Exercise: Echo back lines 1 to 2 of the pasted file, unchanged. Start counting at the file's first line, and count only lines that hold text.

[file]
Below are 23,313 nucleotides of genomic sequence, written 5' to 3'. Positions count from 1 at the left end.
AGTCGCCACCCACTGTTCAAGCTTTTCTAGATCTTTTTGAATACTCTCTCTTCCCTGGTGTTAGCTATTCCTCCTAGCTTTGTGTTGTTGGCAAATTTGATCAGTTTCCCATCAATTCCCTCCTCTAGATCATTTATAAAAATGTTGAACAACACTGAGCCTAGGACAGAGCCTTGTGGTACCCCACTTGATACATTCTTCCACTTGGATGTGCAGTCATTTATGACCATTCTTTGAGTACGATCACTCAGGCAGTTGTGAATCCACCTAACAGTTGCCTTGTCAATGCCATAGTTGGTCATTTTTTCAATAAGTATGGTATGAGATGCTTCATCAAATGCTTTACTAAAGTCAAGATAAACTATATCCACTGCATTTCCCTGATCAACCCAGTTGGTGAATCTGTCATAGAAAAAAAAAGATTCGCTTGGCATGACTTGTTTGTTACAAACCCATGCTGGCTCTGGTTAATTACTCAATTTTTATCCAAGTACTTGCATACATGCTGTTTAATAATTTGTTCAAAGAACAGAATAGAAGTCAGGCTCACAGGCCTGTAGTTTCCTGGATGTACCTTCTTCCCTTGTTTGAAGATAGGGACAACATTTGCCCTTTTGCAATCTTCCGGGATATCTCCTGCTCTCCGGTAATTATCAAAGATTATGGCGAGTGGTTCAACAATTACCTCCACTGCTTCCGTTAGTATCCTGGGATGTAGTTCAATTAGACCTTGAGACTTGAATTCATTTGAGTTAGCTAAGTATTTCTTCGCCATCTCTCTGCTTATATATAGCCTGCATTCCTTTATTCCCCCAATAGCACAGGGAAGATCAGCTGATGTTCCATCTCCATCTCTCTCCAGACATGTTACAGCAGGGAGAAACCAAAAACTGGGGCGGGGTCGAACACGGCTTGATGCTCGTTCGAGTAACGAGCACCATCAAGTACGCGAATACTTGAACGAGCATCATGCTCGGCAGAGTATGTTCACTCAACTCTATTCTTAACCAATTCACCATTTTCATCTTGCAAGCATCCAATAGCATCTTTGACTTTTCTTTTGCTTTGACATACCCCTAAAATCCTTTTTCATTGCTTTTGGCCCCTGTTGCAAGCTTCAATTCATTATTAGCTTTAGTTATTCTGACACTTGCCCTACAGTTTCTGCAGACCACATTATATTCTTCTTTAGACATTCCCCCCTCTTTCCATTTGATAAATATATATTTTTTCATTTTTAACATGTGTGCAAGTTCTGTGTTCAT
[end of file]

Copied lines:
Below are 23,313 nucleotides of genomic sequence, written 5' to 3'. Positions count from 1 at the left end.
AGTCGCCACCCACTGTTCAAGCTTTTCTAGATCTTTTTGAATACTCTCTCTTCCCTGGTGTTAGCTATTCCTCCTAGCTTTGTGTTGTTGGCAAATTTGATCAGTTTCCCATCAATTCCCTCCTCTAGATCATTTATAAAAATGTTGAACAACACTGAGCCTAGGACAGAGCCTTGTGGTACCCCACTTGATACATTCTTCCACTTGGATGTGCAGTCATTTATGACCATTCTTTGAGTACGATCACTCAGGCAGTTGTGAATCCACCTAACAGTTGCCTTGTCAATGCCATAGTTGGTCATTTTTTCAATAAGTATGGTATGAGATGCTTCATCAAATGCTTTACTAAAGTCAAGATAAACTATATCCACTGCATTTCCCTGATCAACCCAGTTGGTGAATCTGTCATAGAAAAAAAAAGATTCGCTTGGCATGACTTGTTTGTTACAAACCCATGCTGGCTCTGGTTAATTACTCAATTTTTATCCAAGTACTTGCATACATGCTGTTTAATAATTTGTTCAAAGAACAGAATAGAAGTCAGGCTCACAGGCCTGTAGTTTCCTGGATGTACCTTCTTCCCTTGTTTGAAGATAGGGACAACATTTGCCCTTTTGCAATCTTCCGGGATATCTCCTGCTCTCCGGTAATTATCAAAGATTATGGCGAGTGGTTCAACAATTACCTCCACTGCTTCCGTTAGTATCCTGGGATGTAGTTCAATTAGACCTTGAGACTTGAATTCATTTGAGTTAGCTAAGTATTTCTTCGCCATCTCTCTGCTTATATATAGCCTGCATTCCTTTATTCCCCCAATAGCACAGGGAAGATCAGCTGATGTTCCATCTCCATCTCTCTCCAGACATGTTACAGCAGGGAGAAACCAAAAACTGGGGCGGGGTCGAACACGGCTTGATGCTCGTTCGAGTAACGAGCACCATCAAGTACGCGAATACTTGAACGAGCATCATGCTCGGCAGAGTATGTTCACTCAACTCTATTCTTAACCAATTCACCATTTTCATCTTGCAAGCATCCAATAGCATCTTTGACTTTTCTTTTGCTTTGACATACCCCTAAAATCCTTTTTCATTGCTTTTGGCCCCTGTTGCAAGCTTCAATTCATTATTAGCTTTAGTTATTCTGACACTTGCCCTACAGTTTCTGCAGACCACATTATATTCTTCTTTAGACATTCCCCCCTCTTTCCATTTGATAAATATATATTTTTTCATTTTTAACATGTGTGCAAGTTCTGTGTTCAT